The summer of love began on Thursday, June 1, 1967, a day that now lies closer to World War I than to our time. As London sweltered and swung, two LPs landed in the record stores—one each from the two acts now rated the greatest in the history of British pop music.The first was the debut album by David Bowie, which was a resounding flop: “I didn’t know,” Bowie said later, “whether to be Max Miller or Elvis Presley.” (Miller was a British music hall comedian of the 1930s, known as the Cheeky Chappie.) If you’d asked for Bowie’s record that day in 1967, the shop assistant might have scratched her head. And you would have had to fight your way through the throng trying to buy the other new release. Bowie, later celebrated for his sense of theater, had chosen a terrible moment to make an entrance.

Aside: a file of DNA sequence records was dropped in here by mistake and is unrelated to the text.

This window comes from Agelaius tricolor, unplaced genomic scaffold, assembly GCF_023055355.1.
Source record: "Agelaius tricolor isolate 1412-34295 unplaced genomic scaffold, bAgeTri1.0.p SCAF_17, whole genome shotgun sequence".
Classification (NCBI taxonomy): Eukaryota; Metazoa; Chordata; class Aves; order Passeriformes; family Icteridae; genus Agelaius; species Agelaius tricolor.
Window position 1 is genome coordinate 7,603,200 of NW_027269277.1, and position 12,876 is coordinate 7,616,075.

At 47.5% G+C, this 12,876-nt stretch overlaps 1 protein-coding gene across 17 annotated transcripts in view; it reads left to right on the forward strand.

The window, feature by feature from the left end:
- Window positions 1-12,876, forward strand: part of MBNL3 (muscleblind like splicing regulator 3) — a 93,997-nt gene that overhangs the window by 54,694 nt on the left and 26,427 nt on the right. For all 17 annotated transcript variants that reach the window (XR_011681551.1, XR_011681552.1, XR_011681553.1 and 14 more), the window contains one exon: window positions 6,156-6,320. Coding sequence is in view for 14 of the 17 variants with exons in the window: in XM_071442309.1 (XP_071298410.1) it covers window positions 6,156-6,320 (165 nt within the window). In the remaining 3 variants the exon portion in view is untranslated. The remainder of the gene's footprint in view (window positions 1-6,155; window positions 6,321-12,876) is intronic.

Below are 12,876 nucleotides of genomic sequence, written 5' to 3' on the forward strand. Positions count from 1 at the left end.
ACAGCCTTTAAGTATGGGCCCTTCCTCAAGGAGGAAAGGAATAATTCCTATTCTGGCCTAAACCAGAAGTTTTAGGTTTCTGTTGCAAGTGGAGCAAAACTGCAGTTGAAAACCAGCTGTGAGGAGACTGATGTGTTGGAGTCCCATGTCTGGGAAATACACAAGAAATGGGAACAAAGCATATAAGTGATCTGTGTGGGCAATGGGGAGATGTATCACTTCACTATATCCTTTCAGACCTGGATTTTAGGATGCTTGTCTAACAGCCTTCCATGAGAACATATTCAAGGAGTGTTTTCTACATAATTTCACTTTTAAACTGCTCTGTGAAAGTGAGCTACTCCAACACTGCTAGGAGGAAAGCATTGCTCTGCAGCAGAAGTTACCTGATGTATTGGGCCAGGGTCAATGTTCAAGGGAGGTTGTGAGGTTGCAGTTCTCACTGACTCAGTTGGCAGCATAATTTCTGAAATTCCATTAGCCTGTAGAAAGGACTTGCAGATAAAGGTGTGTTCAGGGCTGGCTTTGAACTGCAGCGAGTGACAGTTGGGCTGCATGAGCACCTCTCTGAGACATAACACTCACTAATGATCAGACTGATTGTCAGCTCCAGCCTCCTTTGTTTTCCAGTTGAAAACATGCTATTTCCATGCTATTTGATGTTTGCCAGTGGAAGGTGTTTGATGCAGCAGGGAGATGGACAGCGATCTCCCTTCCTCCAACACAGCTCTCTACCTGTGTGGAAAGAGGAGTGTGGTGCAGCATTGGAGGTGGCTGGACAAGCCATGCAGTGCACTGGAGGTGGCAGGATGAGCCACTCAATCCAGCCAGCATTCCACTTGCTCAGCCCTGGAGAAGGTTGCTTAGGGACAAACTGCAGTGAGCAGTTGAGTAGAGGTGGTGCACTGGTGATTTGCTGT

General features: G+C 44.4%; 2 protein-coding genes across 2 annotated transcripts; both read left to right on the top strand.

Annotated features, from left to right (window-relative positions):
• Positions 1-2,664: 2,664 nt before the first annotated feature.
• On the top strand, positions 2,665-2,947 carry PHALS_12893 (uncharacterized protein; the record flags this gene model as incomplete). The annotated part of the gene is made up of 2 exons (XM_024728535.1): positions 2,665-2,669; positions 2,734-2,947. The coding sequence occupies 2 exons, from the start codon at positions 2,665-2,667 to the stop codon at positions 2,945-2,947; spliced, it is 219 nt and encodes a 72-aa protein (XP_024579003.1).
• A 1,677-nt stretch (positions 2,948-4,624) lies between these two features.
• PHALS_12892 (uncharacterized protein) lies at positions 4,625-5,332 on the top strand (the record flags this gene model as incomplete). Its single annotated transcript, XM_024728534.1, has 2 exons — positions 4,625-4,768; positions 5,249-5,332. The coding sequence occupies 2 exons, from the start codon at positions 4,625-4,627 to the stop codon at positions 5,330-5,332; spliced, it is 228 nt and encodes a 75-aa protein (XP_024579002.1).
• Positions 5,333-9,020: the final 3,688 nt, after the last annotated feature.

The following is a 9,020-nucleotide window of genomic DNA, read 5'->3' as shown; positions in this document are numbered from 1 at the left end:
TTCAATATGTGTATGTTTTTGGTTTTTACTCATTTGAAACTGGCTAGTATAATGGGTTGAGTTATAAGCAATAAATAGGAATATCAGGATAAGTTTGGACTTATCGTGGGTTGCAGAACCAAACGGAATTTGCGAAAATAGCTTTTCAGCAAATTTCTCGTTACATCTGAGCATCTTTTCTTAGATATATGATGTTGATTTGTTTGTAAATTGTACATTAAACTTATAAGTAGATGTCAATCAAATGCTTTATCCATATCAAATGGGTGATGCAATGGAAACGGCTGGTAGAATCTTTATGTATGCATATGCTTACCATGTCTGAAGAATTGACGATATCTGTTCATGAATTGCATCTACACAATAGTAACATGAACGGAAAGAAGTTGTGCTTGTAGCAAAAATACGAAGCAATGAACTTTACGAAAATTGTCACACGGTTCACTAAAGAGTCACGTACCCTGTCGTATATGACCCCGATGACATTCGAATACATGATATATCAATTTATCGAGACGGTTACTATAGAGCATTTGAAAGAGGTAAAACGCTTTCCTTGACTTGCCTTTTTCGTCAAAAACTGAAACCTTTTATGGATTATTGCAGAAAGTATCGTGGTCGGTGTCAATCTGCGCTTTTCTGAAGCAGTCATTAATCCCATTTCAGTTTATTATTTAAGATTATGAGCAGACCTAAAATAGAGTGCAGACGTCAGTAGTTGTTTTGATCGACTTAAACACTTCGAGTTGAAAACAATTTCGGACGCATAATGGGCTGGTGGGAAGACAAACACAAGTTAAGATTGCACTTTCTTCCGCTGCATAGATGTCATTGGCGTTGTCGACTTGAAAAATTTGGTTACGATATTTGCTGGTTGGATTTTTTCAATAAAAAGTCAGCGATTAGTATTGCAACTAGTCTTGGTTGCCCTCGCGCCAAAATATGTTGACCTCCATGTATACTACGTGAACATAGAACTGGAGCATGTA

That other album was Sgt. Pepper’s Lonely Hearts Club Band by the Beatles, which had aroused feverish expectations and lived up to all of them. For 50 years now, it has been more than a record. It is the high-water mark of hippiedom and a landmark in the history of music. It was the first rock record to capture album of the year at the Grammys, a bastion long held by the forces of easy listening. Its engineer, Geoff Emerick—the sixth Beatle—won a Grammy too. Its producer, George Martin—the fifth—ended up with a knighthood, as did its driving force, Paul McCartney. (It’s not clear what the band’s drummer and other surviving member has to do to arise to Sir Ringo.)
By: Tim De Lisle